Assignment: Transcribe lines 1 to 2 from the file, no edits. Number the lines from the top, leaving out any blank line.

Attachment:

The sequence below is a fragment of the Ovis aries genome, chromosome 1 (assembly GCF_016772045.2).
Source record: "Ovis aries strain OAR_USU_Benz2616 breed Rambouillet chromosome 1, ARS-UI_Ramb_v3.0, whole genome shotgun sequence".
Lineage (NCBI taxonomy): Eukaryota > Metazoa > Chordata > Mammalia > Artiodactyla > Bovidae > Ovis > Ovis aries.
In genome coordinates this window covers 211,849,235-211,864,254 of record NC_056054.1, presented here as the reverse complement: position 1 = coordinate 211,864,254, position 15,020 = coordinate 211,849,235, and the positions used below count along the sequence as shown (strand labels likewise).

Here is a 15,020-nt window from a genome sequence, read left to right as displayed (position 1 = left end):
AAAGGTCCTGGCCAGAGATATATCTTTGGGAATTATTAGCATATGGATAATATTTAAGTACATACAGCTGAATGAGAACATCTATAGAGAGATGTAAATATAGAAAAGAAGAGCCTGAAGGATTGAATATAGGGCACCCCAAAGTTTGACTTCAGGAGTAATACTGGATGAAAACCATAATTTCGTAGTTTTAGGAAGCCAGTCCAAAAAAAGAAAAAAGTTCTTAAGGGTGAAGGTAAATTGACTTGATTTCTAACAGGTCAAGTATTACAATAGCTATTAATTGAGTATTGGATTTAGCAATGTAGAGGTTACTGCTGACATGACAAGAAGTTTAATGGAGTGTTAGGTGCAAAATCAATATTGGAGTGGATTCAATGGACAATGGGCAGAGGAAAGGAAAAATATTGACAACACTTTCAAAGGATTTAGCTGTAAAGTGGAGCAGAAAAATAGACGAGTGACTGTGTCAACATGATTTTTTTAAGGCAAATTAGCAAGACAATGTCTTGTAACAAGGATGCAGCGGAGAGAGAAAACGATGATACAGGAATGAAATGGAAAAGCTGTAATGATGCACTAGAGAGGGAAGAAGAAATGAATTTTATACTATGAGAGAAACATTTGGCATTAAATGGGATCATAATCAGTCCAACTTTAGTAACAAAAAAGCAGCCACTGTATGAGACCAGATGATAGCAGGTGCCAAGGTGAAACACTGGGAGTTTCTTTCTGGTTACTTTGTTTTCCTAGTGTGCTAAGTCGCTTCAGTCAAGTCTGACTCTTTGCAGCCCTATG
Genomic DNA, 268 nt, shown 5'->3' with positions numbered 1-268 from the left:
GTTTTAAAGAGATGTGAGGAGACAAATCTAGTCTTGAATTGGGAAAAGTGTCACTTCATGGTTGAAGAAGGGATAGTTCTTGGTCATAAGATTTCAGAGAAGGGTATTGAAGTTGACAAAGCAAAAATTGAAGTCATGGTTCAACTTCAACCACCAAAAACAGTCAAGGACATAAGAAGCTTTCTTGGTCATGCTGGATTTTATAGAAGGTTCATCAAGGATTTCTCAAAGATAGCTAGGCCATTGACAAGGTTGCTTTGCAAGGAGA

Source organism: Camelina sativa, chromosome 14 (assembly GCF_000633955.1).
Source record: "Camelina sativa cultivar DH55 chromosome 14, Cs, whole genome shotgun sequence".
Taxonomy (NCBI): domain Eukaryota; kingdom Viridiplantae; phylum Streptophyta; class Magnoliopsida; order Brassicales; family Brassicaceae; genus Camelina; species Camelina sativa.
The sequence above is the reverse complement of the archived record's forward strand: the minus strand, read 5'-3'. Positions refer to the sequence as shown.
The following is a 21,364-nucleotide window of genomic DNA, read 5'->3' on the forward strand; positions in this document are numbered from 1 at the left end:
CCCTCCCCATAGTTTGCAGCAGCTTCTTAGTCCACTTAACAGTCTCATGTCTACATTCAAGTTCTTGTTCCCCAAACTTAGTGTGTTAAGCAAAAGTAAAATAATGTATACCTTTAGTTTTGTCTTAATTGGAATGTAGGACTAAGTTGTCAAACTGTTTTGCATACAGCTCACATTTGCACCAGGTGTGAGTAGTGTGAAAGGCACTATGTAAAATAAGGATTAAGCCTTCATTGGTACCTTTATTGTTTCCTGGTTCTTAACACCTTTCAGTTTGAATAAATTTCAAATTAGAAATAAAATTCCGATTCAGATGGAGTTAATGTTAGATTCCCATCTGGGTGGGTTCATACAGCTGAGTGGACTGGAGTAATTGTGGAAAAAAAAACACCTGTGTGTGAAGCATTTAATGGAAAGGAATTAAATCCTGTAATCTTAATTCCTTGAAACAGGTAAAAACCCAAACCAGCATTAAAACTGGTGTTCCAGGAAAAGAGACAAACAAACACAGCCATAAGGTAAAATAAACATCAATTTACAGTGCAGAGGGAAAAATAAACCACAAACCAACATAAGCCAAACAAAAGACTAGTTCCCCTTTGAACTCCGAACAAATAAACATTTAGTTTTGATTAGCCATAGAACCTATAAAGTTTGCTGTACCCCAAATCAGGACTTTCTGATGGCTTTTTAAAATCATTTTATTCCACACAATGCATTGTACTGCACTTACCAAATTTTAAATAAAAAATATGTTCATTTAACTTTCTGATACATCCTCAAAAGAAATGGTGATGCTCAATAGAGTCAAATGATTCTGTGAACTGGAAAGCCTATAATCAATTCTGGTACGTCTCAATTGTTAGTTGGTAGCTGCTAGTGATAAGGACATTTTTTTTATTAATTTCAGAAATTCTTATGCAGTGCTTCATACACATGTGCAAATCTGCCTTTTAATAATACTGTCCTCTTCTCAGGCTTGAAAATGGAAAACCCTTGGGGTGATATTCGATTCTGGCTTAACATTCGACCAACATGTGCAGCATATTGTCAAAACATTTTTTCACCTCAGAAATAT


The sequence below is a fragment of the Ovis aries genome, chromosome 1 (assembly GCF_016772045.2).
Source record: "Ovis aries strain OAR_USU_Benz2616 breed Rambouillet chromosome 1, ARS-UI_Ramb_v3.0, whole genome shotgun sequence".